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What to Eat Before and After an Orangetheory Workout

Make healthy choices in the kitchen and maximize your performance and results.

By Alyssa Morlacci
5 minutes

When was the last time you ate a massive meal minutes before an Orangetheory class and had a great workout? Chances are the answer is never.

Your healthy lifestyle doesn’t start when you strap into the rowing machine, or end with the cool-down stretch. Food selection and the timing of meals play a major role in maximizing your performance and ensuring the best possible results.

Just as the exercises used throughout an Orangetheory class are backed by science, so are the nutrition strategies experts advise.

“If you are investing time and energy to work out, then nourish your body to maximize your efforts,” says Kim Plessel, a registered dietitian and Orangetheory Medical Advisory Board member. “Food is fuel and can help invigorate your workouts and your life.”

Through the selection of healthy foods enjoyed at the right times, these tips will help turbocharge your next training.

 

What to Eat Before a Workout

“Hydration is probably the most important thing,” says Fabio Comana, an Orangetheory Medical Advisory Board member who has a dual master’s degree in nutrition and exercise physiology.

He suggests keeping a water bottle in sight starting twenty-four hours before your next workout and sipping from it often. By the time the sensation of thirst kicks in, we’re already 1% dehydrated, and physical performance is compromised when we’re about 2%-3% dehydrated.

The amount of water you should drink daily depends on several factors, including your activity level, diet, perspiration while exercising and more. To get a baseline for understanding your individual hydration needs, calculate your ideal intake based on your age using a formula provided by WW.

In addition to drinking a sufficient amount of water, Comana suggests a 150-calorie snack one to two hours before a workout. For women, he recommends 10 to 15 grams of carbs and 10 to 15 grams of protein; for men, 15 to 20 grams of carbs and 15 to 20 grams of protein. The light carb is used to fuel the body and maintain blood sugar levels, and a quality protein, such as whey, is meant to rapidly absorb into the body and help minimize the breakdown of protein and muscle damage during training.

Plessel does her workouts in the morning, so she will drink ¼ of a smoothie that includes almond milk, plain Greek yogurt or whey powder (protein), and mixed fruit (carbohydrates) before exercising, saving the rest for her post-workout recovery.

 

Staying Hydrated During Class

If you prepared for your workout using the above tactics, by the time class starts you will be optimally hydrated. However, that doesn’t mean you should stop drinking water.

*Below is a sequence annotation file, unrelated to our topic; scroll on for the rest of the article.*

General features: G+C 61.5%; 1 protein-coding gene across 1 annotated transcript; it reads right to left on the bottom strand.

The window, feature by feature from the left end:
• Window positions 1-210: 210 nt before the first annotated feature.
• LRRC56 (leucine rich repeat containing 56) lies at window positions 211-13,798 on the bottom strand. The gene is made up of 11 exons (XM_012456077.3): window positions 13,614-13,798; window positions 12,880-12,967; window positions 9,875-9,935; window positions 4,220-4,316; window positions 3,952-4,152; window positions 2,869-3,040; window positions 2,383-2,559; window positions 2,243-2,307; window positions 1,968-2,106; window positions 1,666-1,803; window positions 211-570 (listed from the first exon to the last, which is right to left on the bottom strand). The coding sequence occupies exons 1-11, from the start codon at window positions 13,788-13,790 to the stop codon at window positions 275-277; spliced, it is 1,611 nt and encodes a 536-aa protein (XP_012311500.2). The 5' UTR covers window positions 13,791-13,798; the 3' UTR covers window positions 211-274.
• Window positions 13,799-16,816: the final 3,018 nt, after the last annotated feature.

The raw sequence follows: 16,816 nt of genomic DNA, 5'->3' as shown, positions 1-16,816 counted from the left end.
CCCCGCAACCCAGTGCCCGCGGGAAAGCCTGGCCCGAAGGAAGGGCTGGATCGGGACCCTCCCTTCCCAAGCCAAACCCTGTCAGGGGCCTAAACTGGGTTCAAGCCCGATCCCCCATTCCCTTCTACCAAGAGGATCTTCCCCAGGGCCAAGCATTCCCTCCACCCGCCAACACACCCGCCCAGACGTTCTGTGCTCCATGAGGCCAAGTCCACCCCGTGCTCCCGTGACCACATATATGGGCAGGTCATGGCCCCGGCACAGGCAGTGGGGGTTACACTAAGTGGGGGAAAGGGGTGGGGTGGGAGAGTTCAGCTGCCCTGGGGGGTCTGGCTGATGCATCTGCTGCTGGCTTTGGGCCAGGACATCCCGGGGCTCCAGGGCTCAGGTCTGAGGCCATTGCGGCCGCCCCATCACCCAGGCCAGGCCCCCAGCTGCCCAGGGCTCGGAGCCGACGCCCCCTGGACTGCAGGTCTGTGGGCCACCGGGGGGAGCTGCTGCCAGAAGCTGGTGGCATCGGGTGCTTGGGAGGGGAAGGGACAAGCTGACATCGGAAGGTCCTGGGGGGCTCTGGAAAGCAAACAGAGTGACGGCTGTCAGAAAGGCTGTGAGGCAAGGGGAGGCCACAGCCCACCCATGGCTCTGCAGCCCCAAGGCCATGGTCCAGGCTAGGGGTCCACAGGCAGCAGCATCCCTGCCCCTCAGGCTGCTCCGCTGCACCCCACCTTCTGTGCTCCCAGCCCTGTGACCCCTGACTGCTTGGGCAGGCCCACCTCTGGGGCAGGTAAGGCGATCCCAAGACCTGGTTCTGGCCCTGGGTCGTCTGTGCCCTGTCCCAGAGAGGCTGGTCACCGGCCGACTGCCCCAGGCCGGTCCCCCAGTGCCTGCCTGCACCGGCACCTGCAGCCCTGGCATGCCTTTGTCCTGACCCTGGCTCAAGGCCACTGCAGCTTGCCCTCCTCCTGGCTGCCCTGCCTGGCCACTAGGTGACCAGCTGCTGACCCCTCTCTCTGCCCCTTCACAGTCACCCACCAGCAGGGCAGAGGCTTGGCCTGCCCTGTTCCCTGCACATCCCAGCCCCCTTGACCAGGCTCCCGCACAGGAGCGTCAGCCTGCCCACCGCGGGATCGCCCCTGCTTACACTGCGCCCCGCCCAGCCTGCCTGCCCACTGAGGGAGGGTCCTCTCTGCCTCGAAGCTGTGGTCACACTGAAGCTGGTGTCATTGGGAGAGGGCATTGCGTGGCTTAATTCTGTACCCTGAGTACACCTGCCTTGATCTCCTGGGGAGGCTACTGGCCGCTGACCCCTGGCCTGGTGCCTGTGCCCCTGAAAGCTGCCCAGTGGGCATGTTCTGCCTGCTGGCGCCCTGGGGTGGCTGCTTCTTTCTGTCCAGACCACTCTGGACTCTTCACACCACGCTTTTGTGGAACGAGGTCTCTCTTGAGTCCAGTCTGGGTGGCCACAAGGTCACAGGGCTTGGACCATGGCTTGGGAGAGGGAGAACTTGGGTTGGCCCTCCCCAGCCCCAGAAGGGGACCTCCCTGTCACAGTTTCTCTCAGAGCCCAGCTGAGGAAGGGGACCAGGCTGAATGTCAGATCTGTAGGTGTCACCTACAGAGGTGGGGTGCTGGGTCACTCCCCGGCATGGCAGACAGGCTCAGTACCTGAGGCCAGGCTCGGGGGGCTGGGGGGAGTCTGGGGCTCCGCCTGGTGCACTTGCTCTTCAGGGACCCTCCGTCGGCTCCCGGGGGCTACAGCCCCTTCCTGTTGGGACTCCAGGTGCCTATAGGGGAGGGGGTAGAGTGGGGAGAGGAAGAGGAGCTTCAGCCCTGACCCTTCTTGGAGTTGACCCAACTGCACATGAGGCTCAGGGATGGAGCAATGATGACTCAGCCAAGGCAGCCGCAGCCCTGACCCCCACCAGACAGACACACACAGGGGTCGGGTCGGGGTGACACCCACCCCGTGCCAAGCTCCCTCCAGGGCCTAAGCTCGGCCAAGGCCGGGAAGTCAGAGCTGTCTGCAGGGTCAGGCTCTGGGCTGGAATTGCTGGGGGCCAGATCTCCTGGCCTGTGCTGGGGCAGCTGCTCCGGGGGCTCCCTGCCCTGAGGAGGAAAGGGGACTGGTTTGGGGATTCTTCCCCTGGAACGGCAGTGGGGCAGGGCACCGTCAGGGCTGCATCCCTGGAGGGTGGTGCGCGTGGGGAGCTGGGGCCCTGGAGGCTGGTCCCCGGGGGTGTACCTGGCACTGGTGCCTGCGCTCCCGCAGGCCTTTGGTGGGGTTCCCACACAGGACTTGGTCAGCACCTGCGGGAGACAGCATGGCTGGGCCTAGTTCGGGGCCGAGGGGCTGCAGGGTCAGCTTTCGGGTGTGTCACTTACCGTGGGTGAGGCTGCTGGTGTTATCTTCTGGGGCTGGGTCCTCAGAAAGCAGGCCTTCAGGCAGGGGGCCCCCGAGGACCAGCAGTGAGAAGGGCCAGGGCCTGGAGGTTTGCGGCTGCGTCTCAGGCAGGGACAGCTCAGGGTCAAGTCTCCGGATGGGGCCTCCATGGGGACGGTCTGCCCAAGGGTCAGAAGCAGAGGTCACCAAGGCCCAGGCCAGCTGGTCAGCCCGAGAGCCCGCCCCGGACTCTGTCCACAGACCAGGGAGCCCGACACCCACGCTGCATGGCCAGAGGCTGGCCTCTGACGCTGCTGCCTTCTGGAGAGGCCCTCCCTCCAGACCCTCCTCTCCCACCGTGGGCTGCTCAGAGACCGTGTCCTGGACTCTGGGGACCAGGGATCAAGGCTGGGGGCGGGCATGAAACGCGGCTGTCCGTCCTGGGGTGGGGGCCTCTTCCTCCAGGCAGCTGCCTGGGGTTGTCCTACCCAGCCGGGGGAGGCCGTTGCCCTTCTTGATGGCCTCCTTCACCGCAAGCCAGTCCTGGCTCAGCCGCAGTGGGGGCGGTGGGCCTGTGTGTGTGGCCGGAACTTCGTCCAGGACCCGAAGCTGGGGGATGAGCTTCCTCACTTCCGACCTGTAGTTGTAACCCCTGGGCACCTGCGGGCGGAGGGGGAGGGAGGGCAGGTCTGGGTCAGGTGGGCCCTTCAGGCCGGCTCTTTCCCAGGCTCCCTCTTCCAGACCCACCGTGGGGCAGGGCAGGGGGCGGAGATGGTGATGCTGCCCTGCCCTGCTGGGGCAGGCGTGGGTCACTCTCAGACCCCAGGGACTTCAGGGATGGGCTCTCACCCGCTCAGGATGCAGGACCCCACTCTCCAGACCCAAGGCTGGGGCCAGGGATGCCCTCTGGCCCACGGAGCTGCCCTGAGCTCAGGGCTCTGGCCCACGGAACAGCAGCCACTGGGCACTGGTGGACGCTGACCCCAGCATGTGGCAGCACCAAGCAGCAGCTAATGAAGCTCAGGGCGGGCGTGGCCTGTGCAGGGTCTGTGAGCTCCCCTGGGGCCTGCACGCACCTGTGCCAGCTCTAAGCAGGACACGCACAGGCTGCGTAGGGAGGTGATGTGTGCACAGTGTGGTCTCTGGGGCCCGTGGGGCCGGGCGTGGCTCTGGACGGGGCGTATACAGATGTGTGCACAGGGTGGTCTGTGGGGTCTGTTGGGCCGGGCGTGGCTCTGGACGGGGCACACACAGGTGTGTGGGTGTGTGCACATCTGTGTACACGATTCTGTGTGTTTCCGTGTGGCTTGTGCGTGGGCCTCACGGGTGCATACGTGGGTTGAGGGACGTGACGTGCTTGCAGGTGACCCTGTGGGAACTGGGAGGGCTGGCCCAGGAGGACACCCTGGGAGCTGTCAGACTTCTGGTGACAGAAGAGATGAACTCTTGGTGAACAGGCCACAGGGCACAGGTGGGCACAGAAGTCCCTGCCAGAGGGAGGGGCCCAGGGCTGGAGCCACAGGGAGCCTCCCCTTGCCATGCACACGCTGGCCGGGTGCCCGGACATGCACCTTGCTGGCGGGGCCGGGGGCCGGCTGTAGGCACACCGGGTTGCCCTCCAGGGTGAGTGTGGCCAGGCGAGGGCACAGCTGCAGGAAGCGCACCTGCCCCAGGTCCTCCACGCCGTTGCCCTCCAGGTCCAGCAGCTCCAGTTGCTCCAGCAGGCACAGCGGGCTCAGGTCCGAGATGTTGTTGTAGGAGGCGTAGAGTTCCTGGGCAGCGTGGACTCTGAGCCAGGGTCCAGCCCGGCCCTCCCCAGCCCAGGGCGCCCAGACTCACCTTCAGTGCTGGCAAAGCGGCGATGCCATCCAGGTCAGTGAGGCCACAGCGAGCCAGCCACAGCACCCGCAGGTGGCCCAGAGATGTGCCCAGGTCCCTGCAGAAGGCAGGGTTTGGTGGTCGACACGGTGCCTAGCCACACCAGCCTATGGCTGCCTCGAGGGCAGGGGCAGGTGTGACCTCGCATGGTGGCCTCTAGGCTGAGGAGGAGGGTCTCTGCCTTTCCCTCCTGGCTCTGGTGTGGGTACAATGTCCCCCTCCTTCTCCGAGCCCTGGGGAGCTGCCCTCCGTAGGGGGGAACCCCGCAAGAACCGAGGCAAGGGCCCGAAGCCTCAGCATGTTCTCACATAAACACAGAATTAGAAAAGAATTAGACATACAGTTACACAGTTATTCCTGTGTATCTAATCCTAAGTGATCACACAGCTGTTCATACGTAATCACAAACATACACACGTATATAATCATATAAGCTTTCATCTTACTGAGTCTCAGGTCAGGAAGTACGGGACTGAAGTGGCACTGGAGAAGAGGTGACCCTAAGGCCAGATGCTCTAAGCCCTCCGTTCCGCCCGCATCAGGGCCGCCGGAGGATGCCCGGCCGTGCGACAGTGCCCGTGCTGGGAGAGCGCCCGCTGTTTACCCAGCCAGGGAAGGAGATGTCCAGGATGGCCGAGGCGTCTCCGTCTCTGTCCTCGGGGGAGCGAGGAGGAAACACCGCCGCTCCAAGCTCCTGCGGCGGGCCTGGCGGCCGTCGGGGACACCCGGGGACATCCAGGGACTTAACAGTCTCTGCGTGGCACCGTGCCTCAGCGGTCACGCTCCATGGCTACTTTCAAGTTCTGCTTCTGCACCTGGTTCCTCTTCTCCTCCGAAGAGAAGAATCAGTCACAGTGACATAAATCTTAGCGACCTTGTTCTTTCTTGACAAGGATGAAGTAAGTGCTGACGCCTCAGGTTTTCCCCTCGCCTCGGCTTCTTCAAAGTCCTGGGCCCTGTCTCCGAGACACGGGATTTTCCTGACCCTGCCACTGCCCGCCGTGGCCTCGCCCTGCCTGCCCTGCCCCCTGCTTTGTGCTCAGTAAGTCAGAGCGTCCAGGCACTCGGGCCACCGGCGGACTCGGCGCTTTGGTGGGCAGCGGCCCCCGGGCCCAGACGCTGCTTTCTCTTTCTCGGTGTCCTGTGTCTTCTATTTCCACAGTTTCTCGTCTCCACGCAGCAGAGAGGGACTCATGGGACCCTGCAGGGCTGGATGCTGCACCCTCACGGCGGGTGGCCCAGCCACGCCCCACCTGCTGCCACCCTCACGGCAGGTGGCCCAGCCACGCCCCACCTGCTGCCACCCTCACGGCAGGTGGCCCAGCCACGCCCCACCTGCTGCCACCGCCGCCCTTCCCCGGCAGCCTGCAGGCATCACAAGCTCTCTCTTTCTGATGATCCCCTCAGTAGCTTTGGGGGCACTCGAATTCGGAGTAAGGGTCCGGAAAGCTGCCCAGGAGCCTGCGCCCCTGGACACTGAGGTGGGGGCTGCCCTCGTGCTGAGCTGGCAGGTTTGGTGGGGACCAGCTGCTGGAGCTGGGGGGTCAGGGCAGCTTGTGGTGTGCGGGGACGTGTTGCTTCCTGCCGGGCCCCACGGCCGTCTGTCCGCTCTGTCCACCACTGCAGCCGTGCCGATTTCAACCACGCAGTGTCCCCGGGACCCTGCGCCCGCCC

In order to offset dehydration while exercising, Comana recommends sipping about seven to 10 ounces (or mouthfuls) of water every 15 minutes while exercising.

“If you are dehydrated, you will inadvertently decrease intensity so you don’t need to sweat as much,” Plessel says, adding that some indicators of dehydration include side effects such as fatigue and dizziness.

Drinking sufficient amounts of water during class is important, but Comana says not to stress too much about trying to replenish all fluids lost while you’re exercising, because that is part of the post-workout strategy. “The reality is, you could probably never drink enough fluid during your workout to match your sweat rates,” he says.

 

Refueling When Class Is Over

If you’re a fan of sports drinks, post-workout is when Comana suggests using an electrolyte-filled drink to rehydrate.

“The most important and usually undervalued and under-represented strategy post-exercise is the rehydration process,” Comana says. “Everyone likes their protein shakes and everyone takes their carbs, but they may not realize that they are not getting enough fluid.”

Immediately after a workout, it’s most important to prioritize fluid intake because dehydrated cells can’t perform muscle protein synthesis. “Especially if you are someone who sweats a lot, then rehydration is going to be even more critical for you,” Comana says.

According to Comana, you’ll need to drink up to 25 percent more liquid than the amount you lost during the workout if you’re refueling with an electrolyte solution. If you drink water, you’ll have to drink up to 50 percent more fluid than you lost while working out in order to replenish your cells to allow for muscle growth.

“The goals of recovery nutrition are to provide high-quality protein to repair and build muscle, replace carbohydrate (glycogen) stores, and rehydrate fluid and electrolytes lost through sweat,” Plessel says.

She recommends having a Greek yogurt or drink made with whey powder, which provides a leucine-rich source of protein, within two hours of training. Following that, she says to make a conscious effort throughout the day to consistently eat protein every three to five hours in order to maximize lean muscle build.

In need of protein-and-carb-rich recipe inspiration? Here are some ideal post-workout snacks from WW you can incorporate.

When you’re prioritizing hydration and eating strategically before and after a workout, you’ll be able to optimize both your performance and results. Comana notes that the best way to reap the benefits from these healthy choices is by also making healthy decisions throughout the rest of the day.

“You cannot put junk gasoline in your car and then, the day before you take a long drive, expect to put in high octane fuel and have a great trip,” Comana says. “You are what you eat. So the underlying kind of philosophy behind fueling optimally for a workout is also just eating well in general.”